Chef John Besh’s book, Besh Big Easy, is full of easy-to-make recipes. The kind that I like. Southern- and Lousiana-inspired. Take this wonderful country coleslaw. It has your ‘usual’ ingredients, but with a twist (to me, at least). I’ve never had sweet pickle relish in a slaw, and I found it to be absolutely fantastic. So is the addition of rice wine vinegar. Great flavors out of such a simple dish. That’s key.I wouldn’t be afraid to add fresh jalapeno rings to this country coleslaw. Anita would tell me to not do it, though. I’d have to add it to my bowl and just enjoy the heat on my own.
Boy was I ever happy that I bought a sampling of the seasonings, sauces, and jellies from AlbuKirky Seasonings. Everything in the online store looked and sounded so good. I anxiously awaited the day my package arrived (which was very soon after I clicked ‘Check out’). I knew exactly what I was going to do first: chicken wings made with Kirk’s red chile rub and sauced with his red chile BBQ sauce. The perfect combination of southwestern flavors and a little kick of heat, the rub and sauce made for fantastic wings. I’ve used the red chicle rub and BBQ sauce on many things since making these wings. Ribs, burgers, chicken, you name it, all came out great. But, oh, how I do love the wings. There’s no flavor like it to be found in any wing place around here, that’s for sure. There should be.
I absolutely love chicken wings, cooked any way, with any sauce (or without). I love them so much that I created a free eCookbook that is full of my favorite wing recipes.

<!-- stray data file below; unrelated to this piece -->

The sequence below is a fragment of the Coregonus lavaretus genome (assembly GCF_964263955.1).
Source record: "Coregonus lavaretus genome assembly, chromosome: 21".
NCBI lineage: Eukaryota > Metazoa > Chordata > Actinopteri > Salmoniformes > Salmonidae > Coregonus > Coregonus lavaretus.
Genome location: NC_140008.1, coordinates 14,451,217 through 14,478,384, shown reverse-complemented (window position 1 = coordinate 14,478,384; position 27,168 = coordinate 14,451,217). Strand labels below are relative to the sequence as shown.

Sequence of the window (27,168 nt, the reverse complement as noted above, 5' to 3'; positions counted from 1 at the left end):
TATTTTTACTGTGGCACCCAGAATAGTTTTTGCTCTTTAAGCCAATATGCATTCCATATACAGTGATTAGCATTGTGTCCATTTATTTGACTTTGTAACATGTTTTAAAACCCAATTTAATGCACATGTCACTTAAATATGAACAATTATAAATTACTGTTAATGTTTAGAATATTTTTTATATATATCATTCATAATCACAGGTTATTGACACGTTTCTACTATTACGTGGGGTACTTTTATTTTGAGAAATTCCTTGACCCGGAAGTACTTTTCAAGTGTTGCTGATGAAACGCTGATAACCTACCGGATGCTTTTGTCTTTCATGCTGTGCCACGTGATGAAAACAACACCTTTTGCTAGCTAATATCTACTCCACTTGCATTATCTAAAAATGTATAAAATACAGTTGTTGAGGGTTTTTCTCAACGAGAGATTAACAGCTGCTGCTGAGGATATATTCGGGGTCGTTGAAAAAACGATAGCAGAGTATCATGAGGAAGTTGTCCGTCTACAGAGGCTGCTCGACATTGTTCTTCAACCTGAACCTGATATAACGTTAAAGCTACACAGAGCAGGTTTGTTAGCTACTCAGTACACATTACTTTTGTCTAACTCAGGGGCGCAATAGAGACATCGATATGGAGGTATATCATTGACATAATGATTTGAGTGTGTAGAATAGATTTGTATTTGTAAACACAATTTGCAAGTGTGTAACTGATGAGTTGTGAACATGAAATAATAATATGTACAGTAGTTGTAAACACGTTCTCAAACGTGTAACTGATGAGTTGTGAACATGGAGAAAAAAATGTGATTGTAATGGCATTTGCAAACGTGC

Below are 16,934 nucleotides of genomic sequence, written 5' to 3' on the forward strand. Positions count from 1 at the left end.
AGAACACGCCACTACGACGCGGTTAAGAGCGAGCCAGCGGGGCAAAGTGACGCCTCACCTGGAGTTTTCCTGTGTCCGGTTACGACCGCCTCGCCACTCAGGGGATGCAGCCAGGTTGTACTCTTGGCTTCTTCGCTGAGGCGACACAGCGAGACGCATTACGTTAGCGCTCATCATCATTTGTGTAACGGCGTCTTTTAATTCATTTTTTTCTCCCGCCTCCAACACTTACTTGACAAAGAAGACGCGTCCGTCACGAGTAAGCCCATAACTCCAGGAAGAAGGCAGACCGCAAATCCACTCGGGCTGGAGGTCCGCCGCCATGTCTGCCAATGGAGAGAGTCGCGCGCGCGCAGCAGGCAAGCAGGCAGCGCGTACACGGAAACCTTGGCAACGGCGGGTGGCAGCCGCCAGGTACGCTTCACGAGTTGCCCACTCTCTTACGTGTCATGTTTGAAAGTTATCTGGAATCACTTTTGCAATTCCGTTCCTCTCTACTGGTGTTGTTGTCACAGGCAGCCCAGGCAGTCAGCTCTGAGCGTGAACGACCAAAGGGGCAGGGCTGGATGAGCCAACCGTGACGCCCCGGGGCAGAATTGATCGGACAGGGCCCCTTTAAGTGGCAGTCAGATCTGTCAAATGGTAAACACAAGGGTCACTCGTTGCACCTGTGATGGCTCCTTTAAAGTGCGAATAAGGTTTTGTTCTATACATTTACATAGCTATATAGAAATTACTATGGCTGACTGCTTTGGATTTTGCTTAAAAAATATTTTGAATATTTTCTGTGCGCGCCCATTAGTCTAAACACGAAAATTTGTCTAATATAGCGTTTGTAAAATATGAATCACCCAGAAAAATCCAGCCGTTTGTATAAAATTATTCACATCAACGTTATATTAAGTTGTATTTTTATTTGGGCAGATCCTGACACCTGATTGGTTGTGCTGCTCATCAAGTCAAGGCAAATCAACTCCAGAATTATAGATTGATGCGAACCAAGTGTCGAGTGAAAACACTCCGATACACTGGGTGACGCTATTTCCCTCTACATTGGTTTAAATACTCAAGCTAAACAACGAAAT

I go thru a lot of chipotles in adobo sauce. I have an entire section of one of my pantry shelves devoted to cans of them. So it occurred to me that I should try my hand at making them at home. These chiptoles in adobo came out fantastically. Great smoky flavor and a bit of heat. They do take a bit of time to prepare, but they are oh so worth the trouble. I dried my smoked jalapenos in my Nesco Snackmaster Pro dehydrator. If you don’t have a dehydrator you can place the jalapenos on a baking sheet and place in the oven at the lowest temperature setting. Rotate the jalapenos every few hours until dried.
You can also skip the smoking and drying of the jalapenos and buy dried chipotles at your marketplace. In our grocery store the dried peppers can be found by the produce section.
I bought a case of Hatch chiles the other day. Most of the chiles ended up being roasted, but I kept a few for these sausage-stuffed Hatch chiles. Now I’m wishing that I’d kept a bunch more of the un-roasted peppers on hand because they sure make some fantastic dishes. I could’ve served this as an appetizer or as a main dish. I went the main dish route, and backed up the truck. I wasn’t shy about how many I put on my plate. There were no leftovers. Sausage and bacon, with a hint of fennel on a grilled chile with just a bit of cheese. Smoked low and slow. Like a fancy jalapeno popper, sort of. For a kicked-up version substitute spicy sausage and add a few good-sized pinches of red pepper flake to the meat mixture. Oh, and use a nice pepper jack or even habanero jack cheese for that extra creamy kick.